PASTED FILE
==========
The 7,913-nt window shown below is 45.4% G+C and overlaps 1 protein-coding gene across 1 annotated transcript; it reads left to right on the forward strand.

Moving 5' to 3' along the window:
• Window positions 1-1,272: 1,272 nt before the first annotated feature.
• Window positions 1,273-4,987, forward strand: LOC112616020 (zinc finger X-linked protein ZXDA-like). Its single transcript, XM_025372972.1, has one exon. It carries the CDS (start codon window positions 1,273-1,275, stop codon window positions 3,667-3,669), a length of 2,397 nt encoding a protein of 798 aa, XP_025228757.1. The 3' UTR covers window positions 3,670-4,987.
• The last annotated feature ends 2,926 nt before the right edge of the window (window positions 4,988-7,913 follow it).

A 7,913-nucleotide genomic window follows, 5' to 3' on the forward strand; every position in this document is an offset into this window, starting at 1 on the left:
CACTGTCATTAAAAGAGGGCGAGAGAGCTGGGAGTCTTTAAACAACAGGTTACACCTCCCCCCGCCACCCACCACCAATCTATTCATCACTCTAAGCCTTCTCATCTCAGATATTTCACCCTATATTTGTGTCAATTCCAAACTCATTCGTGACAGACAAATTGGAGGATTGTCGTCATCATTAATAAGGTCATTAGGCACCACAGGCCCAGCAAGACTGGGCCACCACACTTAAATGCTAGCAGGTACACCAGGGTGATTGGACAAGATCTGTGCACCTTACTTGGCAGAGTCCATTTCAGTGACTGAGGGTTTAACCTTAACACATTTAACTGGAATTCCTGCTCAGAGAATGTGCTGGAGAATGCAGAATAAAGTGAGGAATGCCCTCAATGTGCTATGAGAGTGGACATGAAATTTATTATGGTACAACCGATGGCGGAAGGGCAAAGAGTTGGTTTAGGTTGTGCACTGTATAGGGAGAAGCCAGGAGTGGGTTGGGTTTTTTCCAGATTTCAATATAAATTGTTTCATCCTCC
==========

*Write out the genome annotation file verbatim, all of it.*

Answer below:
The 7,913-nt window shown below is 45.4% G+C and overlaps 1 protein-coding gene across 1 annotated transcript; it reads left to right on the forward strand.

Moving 5' to 3' along the window:
• Window positions 1-1,272: 1,272 nt before the first annotated feature.
• Window positions 1,273-4,987, forward strand: LOC112616020 (zinc finger X-linked protein ZXDA-like). Its single transcript, XM_025372972.1, has one exon. It carries the CDS (start codon window positions 1,273-1,275, stop codon window positions 3,667-3,669), a length of 2,397 nt encoding a protein of 798 aa, XP_025228757.1. The 3' UTR covers window positions 3,670-4,987.
• The last annotated feature ends 2,926 nt before the right edge of the window (window positions 4,988-7,913 follow it).

A 7,913-nucleotide genomic window follows, 5' to 3' on the forward strand; every position in this document is an offset into this window, starting at 1 on the left:
CACTGTCATTAAAAGAGGGCGAGAGAGCTGGGAGTCTTTAAACAACAGGTTACACCTCCCCCCGCCACCCACCACCAATCTATTCATCACTCTAAGCCTTCTCATCTCAGATATTTCACCCTATATTTGTGTCAATTCCAAACTCATTCGTGACAGACAAATTGGAGGATTGTCGTCATCATTAATAAGGTCATTAGGCACCACAGGCCCAGCAAGACTGGGCCACCACACTTAAATGCTAGCAGGTACACCAGGGTGATTGGACAAGATCTGTGCACCTTACTTGGCAGAGTCCATTTCAGTGACTGAGGGTTTAACCTTAACACATTTAACTGGAATTCCTGCTCAGAGAATGTGCTGGAGAATGCAGAATAAAGTGAGGAATGCCCTCAATGTGCTATGAGAGTGGACATGAAATTTATTATGGTACAACCGATGGCGGAAGGGCAAAGAGTTGGTTTAGGTTGTGCACTGTATAGGGAGAAGCCAGGAGTGGGTTGGGTTTTTTCCAGATTTCAATATAAATTGTTTCATCCTCC